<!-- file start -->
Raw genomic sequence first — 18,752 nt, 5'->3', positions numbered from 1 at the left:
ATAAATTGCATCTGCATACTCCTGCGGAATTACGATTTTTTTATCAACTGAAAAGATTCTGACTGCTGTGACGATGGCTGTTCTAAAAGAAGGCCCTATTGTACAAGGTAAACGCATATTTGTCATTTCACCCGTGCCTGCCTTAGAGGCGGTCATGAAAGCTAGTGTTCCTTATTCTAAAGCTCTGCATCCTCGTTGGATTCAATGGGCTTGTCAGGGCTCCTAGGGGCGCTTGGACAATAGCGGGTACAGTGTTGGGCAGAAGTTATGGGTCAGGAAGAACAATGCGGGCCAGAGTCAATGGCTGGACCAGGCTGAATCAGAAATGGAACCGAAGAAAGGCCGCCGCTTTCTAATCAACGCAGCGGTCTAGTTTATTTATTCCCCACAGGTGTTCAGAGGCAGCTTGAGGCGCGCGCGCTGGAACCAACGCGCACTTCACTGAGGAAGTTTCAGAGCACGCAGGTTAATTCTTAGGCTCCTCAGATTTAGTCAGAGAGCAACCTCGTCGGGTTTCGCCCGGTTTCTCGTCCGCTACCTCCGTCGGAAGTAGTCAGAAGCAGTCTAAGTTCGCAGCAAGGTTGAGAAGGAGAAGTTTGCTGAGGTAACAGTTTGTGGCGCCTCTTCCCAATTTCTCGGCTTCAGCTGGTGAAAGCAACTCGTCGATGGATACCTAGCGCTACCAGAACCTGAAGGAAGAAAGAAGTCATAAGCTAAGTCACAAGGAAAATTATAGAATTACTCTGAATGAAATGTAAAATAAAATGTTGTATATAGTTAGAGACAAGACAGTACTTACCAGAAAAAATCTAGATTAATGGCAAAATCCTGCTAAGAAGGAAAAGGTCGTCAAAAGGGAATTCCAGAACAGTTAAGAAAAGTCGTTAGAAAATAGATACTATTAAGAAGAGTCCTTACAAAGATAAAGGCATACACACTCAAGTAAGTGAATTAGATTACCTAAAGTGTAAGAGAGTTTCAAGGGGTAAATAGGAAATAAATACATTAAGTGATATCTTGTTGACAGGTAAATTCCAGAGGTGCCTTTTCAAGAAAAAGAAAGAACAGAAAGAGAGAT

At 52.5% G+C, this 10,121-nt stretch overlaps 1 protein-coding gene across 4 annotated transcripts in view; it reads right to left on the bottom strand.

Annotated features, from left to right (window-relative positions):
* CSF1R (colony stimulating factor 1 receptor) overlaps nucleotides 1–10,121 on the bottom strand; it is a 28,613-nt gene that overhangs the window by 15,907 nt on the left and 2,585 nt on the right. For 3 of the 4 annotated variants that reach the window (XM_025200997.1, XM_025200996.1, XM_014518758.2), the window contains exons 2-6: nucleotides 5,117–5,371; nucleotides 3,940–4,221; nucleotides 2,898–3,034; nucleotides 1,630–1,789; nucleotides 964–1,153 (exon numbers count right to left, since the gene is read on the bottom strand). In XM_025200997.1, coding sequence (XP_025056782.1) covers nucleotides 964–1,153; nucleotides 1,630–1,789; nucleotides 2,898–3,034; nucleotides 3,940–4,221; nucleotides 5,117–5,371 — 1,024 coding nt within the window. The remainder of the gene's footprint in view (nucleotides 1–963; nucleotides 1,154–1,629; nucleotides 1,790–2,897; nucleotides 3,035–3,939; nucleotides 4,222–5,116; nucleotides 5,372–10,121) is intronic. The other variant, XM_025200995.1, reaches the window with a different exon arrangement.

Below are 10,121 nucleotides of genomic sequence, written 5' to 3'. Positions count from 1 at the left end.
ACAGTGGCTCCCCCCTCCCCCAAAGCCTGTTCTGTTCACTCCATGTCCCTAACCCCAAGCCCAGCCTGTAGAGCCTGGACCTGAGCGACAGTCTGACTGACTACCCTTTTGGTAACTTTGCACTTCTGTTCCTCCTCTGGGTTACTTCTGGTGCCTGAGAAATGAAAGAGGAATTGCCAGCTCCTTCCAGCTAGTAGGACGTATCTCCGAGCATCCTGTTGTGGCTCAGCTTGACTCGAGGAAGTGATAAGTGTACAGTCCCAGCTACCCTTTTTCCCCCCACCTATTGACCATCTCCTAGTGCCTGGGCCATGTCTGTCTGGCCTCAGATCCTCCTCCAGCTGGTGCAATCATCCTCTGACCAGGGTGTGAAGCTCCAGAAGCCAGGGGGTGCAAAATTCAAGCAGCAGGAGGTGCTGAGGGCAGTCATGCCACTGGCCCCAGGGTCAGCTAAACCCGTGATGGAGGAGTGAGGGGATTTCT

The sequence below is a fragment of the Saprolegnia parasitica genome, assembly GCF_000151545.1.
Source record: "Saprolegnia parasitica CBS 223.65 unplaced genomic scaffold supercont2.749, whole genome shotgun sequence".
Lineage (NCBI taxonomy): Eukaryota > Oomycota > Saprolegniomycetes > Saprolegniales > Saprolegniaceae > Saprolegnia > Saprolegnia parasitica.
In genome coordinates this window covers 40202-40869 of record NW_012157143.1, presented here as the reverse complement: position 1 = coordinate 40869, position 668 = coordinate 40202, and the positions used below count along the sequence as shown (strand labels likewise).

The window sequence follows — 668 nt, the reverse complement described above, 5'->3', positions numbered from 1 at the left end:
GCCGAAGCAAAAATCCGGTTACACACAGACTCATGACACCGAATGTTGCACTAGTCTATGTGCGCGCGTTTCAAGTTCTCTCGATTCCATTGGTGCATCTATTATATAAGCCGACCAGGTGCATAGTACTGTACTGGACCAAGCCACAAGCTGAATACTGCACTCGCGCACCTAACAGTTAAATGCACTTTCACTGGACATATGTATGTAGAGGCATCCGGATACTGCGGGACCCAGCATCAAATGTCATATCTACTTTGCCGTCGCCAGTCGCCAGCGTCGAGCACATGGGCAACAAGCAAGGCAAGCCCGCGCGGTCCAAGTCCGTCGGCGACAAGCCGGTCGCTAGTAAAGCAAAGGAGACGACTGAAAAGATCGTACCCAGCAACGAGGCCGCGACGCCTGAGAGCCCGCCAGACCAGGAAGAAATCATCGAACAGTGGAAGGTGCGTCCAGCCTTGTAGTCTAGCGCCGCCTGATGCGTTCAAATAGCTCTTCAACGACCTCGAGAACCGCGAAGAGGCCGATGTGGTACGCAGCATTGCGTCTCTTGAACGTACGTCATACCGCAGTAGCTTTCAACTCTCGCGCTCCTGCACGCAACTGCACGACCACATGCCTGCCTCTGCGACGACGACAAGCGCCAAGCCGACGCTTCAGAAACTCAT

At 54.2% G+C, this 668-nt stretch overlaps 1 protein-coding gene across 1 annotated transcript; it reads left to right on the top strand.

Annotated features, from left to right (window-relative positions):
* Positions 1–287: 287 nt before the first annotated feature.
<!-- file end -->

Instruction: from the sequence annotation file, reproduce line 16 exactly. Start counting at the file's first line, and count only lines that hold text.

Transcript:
* Positions 1–287: 287 nt before the first annotated feature.